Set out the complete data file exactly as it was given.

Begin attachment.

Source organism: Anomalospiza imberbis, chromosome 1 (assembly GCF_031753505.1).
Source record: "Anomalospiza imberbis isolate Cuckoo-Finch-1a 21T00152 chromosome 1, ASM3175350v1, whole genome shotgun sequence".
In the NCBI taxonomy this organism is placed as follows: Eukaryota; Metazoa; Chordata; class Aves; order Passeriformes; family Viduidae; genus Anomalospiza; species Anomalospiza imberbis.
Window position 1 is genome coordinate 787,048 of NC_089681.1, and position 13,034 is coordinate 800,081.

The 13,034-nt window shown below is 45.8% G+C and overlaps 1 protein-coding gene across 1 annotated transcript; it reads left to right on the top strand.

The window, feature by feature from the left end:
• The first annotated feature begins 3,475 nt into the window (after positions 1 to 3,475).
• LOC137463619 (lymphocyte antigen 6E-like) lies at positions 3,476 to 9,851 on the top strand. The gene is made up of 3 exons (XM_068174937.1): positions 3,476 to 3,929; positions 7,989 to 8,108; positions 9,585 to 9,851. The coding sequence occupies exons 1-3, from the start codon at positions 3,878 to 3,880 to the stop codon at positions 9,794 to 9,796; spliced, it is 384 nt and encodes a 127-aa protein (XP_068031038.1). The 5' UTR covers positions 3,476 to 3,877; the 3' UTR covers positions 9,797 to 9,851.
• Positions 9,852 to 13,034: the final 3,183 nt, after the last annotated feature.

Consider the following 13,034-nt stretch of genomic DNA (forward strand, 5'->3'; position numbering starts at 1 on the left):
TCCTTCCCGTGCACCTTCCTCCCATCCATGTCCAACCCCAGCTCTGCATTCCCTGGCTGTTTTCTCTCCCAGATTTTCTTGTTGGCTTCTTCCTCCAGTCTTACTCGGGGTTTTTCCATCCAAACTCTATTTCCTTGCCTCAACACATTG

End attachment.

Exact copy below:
Source organism: Anomalospiza imberbis, chromosome 1 (assembly GCF_031753505.1).
Source record: "Anomalospiza imberbis isolate Cuckoo-Finch-1a 21T00152 chromosome 1, ASM3175350v1, whole genome shotgun sequence".
In the NCBI taxonomy this organism is placed as follows: Eukaryota; Metazoa; Chordata; class Aves; order Passeriformes; family Viduidae; genus Anomalospiza; species Anomalospiza imberbis.
Window position 1 is genome coordinate 787,048 of NC_089681.1, and position 13,034 is coordinate 800,081.

The 13,034-nt window shown below is 45.8% G+C and overlaps 1 protein-coding gene across 1 annotated transcript; it reads left to right on the top strand.

The window, feature by feature from the left end:
• The first annotated feature begins 3,475 nt into the window (after positions 1 to 3,475).
• LOC137463619 (lymphocyte antigen 6E-like) lies at positions 3,476 to 9,851 on the top strand. The gene is made up of 3 exons (XM_068174937.1): positions 3,476 to 3,929; positions 7,989 to 8,108; positions 9,585 to 9,851. The coding sequence occupies exons 1-3, from the start codon at positions 3,878 to 3,880 to the stop codon at positions 9,794 to 9,796; spliced, it is 384 nt and encodes a 127-aa protein (XP_068031038.1). The 5' UTR covers positions 3,476 to 3,877; the 3' UTR covers positions 9,797 to 9,851.
• Positions 9,852 to 13,034: the final 3,183 nt, after the last annotated feature.

Consider the following 13,034-nt stretch of genomic DNA (forward strand, 5'->3'; position numbering starts at 1 on the left):
TCCTTCCCGTGCACCTTCCTCCCATCCATGTCCAACCCCAGCTCTGCATTCCCTGGCTGTTTTCTCTCCCAGATTTTCTTGTTGGCTTCTTCCTCCAGTCTTACTCGGGGTTTTTCCATCCAAACTCTATTTCCTTGCCTCAACACATTG